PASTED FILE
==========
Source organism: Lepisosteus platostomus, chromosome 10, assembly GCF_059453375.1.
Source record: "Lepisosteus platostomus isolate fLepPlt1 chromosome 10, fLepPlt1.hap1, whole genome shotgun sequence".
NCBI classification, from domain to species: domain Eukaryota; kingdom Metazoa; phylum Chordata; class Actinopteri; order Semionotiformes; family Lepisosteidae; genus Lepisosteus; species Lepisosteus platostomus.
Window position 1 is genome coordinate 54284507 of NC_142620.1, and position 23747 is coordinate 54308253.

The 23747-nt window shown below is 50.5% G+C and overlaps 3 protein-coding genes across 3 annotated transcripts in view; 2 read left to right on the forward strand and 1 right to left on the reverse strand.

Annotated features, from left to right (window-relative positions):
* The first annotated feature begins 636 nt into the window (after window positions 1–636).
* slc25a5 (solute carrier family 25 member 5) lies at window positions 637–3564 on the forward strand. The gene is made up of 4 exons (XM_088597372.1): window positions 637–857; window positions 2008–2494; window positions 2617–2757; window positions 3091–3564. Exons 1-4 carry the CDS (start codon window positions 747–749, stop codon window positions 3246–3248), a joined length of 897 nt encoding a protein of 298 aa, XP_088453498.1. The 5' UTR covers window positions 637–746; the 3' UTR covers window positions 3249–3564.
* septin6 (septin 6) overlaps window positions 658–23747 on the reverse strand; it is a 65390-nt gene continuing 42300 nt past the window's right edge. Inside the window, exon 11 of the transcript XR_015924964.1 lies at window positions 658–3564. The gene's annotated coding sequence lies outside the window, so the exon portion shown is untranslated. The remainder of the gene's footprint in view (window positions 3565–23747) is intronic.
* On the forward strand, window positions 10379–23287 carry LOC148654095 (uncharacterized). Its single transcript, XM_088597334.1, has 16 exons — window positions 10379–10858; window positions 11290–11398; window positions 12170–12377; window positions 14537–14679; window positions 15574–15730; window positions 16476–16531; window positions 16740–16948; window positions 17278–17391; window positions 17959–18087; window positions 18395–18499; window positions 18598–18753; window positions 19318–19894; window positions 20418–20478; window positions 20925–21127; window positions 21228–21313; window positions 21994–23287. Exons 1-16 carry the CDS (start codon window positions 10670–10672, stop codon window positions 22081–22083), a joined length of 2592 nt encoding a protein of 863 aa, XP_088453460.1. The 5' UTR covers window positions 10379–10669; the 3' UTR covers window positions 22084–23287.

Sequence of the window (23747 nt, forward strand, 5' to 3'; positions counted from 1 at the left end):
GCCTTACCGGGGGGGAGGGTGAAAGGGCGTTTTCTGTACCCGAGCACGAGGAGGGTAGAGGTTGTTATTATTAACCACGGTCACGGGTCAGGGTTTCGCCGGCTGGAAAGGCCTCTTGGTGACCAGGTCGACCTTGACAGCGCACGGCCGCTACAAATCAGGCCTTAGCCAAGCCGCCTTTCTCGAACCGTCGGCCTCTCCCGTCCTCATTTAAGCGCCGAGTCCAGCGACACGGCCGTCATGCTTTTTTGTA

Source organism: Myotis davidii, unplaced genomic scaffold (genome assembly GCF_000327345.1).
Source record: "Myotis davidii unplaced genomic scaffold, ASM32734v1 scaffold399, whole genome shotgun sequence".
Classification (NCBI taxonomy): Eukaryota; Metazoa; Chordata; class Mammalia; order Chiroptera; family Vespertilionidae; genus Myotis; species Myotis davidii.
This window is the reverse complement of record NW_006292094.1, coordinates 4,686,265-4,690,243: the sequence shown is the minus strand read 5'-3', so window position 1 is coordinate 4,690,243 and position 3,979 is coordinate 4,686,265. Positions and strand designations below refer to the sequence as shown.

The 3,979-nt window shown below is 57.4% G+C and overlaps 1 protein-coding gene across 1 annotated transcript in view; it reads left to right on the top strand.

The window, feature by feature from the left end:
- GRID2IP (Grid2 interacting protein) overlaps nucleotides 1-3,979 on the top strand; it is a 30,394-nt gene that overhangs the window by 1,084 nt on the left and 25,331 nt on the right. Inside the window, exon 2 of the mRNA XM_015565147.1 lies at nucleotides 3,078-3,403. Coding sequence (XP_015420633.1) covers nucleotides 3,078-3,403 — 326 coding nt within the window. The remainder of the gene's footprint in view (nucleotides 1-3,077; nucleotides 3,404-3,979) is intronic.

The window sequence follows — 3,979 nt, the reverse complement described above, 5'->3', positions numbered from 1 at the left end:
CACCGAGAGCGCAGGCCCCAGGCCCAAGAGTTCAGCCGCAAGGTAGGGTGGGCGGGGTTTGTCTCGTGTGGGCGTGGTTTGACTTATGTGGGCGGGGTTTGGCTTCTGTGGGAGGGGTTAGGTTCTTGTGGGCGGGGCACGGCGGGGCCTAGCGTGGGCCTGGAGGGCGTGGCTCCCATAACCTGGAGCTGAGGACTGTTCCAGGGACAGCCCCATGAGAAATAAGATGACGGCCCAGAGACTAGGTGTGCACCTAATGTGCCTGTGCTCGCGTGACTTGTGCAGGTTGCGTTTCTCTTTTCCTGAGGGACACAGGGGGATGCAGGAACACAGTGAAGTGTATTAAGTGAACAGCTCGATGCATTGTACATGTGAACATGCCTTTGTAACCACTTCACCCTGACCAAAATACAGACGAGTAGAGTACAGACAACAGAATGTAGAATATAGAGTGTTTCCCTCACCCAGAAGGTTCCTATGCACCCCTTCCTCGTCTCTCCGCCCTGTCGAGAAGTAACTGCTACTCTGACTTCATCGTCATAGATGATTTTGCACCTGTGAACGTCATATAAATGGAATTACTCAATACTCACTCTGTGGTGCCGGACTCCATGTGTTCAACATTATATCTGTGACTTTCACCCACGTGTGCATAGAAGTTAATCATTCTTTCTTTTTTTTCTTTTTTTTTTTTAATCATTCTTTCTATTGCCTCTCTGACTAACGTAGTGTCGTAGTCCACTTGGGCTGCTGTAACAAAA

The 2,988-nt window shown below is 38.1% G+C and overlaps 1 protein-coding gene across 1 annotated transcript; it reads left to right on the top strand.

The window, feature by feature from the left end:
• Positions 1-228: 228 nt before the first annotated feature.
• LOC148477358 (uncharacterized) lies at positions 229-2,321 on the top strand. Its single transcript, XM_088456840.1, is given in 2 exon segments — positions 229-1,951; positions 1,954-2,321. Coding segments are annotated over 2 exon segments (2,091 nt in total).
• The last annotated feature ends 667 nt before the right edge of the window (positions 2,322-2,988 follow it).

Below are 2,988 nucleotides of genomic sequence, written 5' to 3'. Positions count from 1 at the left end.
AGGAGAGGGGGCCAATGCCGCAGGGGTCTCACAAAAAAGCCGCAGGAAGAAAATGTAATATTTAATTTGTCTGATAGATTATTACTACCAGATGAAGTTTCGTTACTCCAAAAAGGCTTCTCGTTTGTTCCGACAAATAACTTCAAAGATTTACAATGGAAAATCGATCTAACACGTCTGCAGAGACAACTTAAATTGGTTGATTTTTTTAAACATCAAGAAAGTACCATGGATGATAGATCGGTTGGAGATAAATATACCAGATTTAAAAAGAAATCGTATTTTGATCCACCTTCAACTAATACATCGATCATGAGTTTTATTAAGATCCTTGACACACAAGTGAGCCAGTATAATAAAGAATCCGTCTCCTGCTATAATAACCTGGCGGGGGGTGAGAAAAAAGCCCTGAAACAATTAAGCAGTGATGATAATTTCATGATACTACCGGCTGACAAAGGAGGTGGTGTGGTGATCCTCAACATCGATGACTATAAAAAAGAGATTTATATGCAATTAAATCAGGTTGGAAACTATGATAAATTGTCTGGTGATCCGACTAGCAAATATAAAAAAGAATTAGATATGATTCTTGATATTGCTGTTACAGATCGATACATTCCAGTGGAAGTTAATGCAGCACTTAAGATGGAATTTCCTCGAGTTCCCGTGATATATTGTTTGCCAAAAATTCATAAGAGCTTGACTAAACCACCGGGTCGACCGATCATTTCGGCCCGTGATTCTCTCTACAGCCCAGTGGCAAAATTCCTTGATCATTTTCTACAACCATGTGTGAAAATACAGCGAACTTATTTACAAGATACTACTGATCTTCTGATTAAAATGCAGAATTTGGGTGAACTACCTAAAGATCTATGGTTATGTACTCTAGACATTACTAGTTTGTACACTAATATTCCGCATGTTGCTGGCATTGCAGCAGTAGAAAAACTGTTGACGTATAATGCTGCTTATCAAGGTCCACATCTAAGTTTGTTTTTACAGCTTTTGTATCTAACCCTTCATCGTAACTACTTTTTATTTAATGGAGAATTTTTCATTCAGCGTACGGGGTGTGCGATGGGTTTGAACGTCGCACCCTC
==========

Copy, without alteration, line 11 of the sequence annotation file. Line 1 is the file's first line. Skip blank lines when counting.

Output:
Sequence of the window (23747 nt, forward strand, 5' to 3'; positions counted from 1 at the left end):